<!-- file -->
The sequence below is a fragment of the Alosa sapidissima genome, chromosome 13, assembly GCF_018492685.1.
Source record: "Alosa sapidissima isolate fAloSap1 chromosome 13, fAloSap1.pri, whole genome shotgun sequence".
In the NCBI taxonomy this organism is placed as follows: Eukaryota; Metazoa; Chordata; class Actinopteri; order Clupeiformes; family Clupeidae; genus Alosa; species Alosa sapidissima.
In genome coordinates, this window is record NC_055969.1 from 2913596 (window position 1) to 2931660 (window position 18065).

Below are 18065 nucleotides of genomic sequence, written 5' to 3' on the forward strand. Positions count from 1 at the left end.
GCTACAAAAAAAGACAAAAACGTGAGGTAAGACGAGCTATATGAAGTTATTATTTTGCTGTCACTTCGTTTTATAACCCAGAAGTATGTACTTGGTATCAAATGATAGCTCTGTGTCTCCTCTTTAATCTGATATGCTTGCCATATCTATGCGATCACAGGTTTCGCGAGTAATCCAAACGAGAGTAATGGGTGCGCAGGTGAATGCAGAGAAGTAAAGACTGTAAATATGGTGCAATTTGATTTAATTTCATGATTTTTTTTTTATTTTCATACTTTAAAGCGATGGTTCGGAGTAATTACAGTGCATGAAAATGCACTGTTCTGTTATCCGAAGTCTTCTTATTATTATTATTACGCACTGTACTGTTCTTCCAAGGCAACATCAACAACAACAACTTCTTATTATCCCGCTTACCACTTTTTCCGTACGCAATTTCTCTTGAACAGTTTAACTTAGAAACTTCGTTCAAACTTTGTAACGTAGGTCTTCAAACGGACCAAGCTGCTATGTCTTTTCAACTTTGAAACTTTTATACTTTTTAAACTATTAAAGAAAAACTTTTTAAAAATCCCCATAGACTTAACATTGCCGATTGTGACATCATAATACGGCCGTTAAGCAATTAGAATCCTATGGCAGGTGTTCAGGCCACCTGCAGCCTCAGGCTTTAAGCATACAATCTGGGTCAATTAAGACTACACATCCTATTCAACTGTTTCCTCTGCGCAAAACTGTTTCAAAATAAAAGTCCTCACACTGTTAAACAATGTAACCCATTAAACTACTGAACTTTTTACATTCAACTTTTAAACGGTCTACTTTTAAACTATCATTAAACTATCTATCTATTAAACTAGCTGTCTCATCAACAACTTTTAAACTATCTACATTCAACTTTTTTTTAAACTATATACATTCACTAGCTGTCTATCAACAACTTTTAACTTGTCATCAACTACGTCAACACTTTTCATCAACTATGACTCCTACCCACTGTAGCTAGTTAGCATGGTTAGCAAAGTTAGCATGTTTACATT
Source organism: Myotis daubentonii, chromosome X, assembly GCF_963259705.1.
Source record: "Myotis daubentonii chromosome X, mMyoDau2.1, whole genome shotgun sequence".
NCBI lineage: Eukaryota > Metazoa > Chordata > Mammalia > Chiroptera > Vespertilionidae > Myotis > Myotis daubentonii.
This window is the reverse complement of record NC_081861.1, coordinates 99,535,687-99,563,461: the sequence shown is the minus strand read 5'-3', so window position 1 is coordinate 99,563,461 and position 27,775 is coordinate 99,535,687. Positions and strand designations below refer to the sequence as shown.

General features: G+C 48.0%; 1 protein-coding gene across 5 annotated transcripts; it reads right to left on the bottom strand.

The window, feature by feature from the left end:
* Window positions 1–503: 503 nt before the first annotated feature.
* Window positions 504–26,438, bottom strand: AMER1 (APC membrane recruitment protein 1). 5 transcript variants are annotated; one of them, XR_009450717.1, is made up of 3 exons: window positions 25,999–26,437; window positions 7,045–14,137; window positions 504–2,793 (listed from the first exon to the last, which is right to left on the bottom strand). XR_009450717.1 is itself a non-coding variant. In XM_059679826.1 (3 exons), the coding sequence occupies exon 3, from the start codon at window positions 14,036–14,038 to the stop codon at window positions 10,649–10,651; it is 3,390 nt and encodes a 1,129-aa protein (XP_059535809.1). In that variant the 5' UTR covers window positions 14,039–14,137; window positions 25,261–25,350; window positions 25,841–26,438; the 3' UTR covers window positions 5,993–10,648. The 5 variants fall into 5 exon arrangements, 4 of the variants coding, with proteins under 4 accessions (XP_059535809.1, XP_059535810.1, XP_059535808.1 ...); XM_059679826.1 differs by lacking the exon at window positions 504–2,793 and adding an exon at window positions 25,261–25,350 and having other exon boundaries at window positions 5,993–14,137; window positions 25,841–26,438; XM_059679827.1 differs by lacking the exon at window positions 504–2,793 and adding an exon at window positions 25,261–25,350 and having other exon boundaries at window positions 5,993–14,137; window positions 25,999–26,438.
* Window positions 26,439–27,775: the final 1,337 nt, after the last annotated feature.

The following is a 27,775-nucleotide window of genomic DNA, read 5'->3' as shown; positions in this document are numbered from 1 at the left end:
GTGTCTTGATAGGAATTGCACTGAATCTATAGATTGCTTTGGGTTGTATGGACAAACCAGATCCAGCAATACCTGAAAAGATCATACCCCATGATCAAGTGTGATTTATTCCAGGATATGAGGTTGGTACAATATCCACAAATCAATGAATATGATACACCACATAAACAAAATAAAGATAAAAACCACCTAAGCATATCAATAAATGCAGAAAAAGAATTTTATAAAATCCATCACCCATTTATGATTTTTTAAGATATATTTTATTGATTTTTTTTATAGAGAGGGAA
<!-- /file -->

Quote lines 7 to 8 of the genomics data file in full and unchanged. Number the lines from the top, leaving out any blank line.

Source organism: Myotis daubentonii, chromosome X, assembly GCF_963259705.1.
Source record: "Myotis daubentonii chromosome X, mMyoDau2.1, whole genome shotgun sequence".